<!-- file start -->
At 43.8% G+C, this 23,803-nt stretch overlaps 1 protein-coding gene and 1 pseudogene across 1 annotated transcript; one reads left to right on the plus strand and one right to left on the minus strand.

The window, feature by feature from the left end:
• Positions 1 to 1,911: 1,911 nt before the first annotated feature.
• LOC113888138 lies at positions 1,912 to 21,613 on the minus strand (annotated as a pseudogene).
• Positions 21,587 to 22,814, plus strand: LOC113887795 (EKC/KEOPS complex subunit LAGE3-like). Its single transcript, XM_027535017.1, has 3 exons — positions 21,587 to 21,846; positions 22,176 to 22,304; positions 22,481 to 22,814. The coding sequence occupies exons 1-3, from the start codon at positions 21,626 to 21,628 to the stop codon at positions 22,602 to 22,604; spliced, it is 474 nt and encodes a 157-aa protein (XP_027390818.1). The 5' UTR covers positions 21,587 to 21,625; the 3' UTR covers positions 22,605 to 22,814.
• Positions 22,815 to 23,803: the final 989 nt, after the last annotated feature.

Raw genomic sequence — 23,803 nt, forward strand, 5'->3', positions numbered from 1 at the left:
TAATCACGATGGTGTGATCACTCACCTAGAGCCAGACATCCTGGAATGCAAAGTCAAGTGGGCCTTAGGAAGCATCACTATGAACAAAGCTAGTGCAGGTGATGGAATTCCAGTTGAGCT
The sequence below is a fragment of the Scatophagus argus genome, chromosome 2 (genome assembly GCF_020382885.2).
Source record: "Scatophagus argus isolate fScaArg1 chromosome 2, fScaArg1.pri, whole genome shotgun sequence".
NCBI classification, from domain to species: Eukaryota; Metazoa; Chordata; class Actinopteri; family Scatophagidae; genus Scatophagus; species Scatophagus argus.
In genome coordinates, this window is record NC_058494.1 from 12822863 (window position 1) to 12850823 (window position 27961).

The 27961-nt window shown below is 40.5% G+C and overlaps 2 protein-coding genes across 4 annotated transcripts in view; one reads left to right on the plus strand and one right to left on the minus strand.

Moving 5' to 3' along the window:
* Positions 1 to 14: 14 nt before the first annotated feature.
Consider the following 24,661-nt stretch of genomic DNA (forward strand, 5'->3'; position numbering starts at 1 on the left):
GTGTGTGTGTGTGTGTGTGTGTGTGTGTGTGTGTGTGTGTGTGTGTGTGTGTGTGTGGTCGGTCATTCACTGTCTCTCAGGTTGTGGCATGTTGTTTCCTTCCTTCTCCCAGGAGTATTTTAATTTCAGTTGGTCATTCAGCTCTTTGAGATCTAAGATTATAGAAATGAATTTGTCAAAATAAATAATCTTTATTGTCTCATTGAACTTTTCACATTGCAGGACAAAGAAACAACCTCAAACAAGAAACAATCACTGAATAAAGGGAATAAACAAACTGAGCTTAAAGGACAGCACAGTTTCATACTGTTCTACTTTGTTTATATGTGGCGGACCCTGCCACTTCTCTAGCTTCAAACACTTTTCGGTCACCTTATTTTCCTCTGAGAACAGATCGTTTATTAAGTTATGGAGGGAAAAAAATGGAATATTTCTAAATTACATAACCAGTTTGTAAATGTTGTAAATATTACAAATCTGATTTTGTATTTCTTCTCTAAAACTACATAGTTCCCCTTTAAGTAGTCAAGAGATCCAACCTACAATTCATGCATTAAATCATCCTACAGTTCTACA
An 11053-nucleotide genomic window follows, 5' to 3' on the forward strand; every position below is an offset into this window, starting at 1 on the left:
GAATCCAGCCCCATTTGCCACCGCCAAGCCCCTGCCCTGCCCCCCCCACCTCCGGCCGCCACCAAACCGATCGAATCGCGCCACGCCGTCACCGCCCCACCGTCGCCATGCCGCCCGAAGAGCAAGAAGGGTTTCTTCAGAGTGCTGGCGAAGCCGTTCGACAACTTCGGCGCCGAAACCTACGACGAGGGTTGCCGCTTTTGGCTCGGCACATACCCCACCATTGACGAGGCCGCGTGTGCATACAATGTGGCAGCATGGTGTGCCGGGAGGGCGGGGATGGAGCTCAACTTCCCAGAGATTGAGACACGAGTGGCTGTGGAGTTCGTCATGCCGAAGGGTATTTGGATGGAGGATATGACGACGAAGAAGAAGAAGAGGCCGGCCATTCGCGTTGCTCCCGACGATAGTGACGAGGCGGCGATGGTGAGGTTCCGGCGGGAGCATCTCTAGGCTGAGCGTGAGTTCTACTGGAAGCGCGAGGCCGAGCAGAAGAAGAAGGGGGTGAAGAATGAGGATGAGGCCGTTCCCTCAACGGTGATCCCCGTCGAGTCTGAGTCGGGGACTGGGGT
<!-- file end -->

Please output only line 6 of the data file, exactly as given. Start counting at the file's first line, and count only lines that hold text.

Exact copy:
• Positions 22,815 to 23,803: the final 989 nt, after the last annotated feature.